Rule No. 1: A poet must always have a pen in their pocket. Always.
A dear friend and mentor told me these words when I first started writing nearly a decade ago. Just the other day, another close friend gave me a pen as a gift. On the card he wrote, “when the pen dries, the poet is only half done.” Today, that pen rests where it belongs, in my pocket.
The pen is a symbol of power and responsibility. The pen is a tool of creativity and understanding. Quite simply, the pen unlocks human potential. We write hoping that our words will catalyze connection, growth, healing, and reflection. In that battle, the pen is both an idea and a weapon. Such an instrument must always be within arm’s reach, and is inseparably tied to both our words and our actions.
When I reflect on the power of a single pen, there is one story I will never forget. Along with my partners Mike Mallah and Farris Barakat, two years ago I was on the Syrian border and met a doctor who truly wielded a pen with more might than a sword.
Dr. Bari sits in his office about five miles from Syria. Temporary hard plastic walls line the room. This building is not designed to be a medical clinic. These days, nothing in Kilis, Turkey, feels like it’s the way things are supposed to be. War is in the distance. Millions of refugees are in our midst. He closes the door.
Dr. Bari has a soft but stern voice. He has slicked-back jet black hair, wears a tightly knotted scarf, and is enveloped in a pristine white medical coat. He holds a silver blue-capped pen in his fingers like a blade, and wears a day or two’s worth of a beard wrapped around his chin. He locks the door.
In Syria, Dr. Bari was a forensics specialist. He conducted autopsies back in the city of Aleppo. When the conflict started, dozens of bodies would come in every day, he said. The government would force him to falsify the death reports. “You can’t write down gunshot wounds,” he said. There were always gunshot wounds.
One day they brought him 50 bodies in bags. He remembers it clearly. It was clear, they had been tortured, he said. He couldn’t write the reports this time. He couldn’t sign his name to this crime. He couldn’t put his ink on those bloody bodies.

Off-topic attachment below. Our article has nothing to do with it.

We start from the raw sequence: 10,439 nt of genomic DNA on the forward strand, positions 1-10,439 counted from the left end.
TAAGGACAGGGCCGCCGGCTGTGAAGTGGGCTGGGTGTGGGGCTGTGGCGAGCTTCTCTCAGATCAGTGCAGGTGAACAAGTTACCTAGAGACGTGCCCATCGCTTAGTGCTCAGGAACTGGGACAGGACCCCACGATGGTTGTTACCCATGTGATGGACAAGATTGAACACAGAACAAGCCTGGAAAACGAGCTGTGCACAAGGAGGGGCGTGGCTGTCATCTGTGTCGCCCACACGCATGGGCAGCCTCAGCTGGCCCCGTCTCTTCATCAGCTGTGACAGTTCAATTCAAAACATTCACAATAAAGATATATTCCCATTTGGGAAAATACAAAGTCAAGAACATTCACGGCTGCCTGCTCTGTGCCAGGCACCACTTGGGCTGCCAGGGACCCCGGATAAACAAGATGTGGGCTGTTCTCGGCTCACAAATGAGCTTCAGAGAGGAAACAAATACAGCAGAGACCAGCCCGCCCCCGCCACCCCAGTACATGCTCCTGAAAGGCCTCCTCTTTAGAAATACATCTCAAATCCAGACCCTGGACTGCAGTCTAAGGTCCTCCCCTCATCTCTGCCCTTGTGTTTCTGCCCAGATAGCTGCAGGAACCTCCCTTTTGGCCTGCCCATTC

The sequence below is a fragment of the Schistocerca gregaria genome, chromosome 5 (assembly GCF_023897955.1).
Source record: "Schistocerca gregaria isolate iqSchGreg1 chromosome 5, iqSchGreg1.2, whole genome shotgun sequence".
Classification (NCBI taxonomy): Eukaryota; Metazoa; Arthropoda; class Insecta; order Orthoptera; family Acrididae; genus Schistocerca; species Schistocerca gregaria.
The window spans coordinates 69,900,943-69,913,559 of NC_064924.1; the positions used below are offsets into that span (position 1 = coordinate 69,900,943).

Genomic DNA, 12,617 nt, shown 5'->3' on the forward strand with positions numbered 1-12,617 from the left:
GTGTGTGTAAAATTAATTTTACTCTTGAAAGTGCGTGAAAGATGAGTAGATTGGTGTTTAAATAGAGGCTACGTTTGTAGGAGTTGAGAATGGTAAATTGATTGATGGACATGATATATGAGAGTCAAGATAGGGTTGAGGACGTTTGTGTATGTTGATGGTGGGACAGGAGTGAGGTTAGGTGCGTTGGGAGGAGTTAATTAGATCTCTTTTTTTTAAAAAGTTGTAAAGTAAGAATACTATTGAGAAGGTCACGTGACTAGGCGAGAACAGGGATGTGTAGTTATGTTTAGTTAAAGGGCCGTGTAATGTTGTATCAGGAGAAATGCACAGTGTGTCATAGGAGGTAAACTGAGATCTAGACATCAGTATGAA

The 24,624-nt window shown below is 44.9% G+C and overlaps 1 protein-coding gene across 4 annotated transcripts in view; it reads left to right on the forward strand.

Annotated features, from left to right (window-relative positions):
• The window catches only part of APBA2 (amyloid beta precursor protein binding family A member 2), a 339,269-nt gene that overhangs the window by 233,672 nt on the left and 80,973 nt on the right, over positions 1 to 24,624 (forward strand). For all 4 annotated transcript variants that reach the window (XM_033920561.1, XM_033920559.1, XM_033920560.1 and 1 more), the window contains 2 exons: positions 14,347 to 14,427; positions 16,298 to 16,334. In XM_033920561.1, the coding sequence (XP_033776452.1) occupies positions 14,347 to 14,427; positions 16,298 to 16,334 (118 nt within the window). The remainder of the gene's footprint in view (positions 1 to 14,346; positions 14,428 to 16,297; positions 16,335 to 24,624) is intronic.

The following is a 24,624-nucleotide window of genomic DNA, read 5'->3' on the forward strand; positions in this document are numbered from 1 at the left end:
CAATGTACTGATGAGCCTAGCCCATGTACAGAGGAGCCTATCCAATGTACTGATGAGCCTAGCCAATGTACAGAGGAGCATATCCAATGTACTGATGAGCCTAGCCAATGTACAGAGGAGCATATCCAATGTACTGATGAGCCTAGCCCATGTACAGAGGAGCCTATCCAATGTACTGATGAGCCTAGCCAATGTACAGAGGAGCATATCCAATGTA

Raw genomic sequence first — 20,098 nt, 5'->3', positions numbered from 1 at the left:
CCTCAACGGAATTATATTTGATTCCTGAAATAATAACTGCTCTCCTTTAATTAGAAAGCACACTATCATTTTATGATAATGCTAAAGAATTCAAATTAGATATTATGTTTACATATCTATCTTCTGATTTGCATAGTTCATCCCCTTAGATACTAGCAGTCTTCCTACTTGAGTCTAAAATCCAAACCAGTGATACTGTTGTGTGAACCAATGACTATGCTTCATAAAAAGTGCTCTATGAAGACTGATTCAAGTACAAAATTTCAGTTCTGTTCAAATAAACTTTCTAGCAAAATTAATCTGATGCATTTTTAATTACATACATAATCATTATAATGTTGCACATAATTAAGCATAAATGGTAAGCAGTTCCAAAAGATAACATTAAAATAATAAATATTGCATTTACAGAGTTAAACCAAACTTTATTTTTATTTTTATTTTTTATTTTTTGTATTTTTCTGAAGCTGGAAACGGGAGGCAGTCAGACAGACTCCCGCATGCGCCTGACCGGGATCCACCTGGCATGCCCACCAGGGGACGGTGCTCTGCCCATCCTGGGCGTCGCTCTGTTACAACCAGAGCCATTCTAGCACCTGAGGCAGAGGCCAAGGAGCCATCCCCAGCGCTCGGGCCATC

“They had no names, just numbers,” he said.
Dr. Bari is a wanted man now; so is his family. Saying no to the government has consequences. The next day, he and his relatives were smuggled into rebel-controlled areas. His son was 2 months old when they crossed the border into Turkey.
These days, nothing in Kilis, Turkey, feels like it’s the way things are supposed to be.
Dr. Bari quickly shifts the conversation to the urgency of the moment, of this moment. The past is over. Today is the only story he wants to talk about.
Dr. Bari lives in Kilis, Turkey, and works at the medical clinic I am visiting. It’s one of the few resources for Syrians left out of the refugee camps. Emergencies go to the hospital, but everyone else comes here. The waiting lists are long, paperwork is stacked to the ceiling, and the supplies are low, very low.
“It’s a normal day. We have learned to doctor without medicine,” he tells me.
We walk over to the pharmacy. The pharmacist has nothing to say and a hollow look on his face. He stares at the ground and opens his palm to the barren metal shelves. Dr. Bari can only do so much here. “We are used to the sick now,” he says.
His hands are tied by circumstance and fate. How do you tell someone that your cure is out of stock? That pain is a condition you must bear because the pill bottles are empty.
There are babies crying loudly in the far room. The pharmacist politely signals for us to leave.
Dr. Bari walks us out of the clinic and closes the door. Under the Kilis sun, a man is selling bright pink cotton candy out front. Kids are playing in the courtyard to the left, their laughter is contagious. I try to capture it with my recorder, but the wind swallows it whole.
Dr. Bari smiles and thanks us. He used to diagnose causes of death in Syria. Now he fends off the reaper with little more than the blade of a pen. Even if the shelves are empty, he hasn’t given up.
“Tell the world to help us get rid of Bashar,” he says. “Syria is a sick patient and Assad is the cancer. He was forced on us; now we will force him out.”
So here in Kilis, a doctor grits his teeth and pushes through the pain. In Kilis, there is a doctor with a silver blue-capped pen in his pocket who said no to the government. In Kilis, there is a man who is learning to doctor without medicine.
Today, in addition to the pen my friend gave me, I carry a silver blue-capped pen in my pocket as well. A reminder. A symbol. A weapon.
Will McInerney is a poet, journalist and educator. You can reach him at email@example.com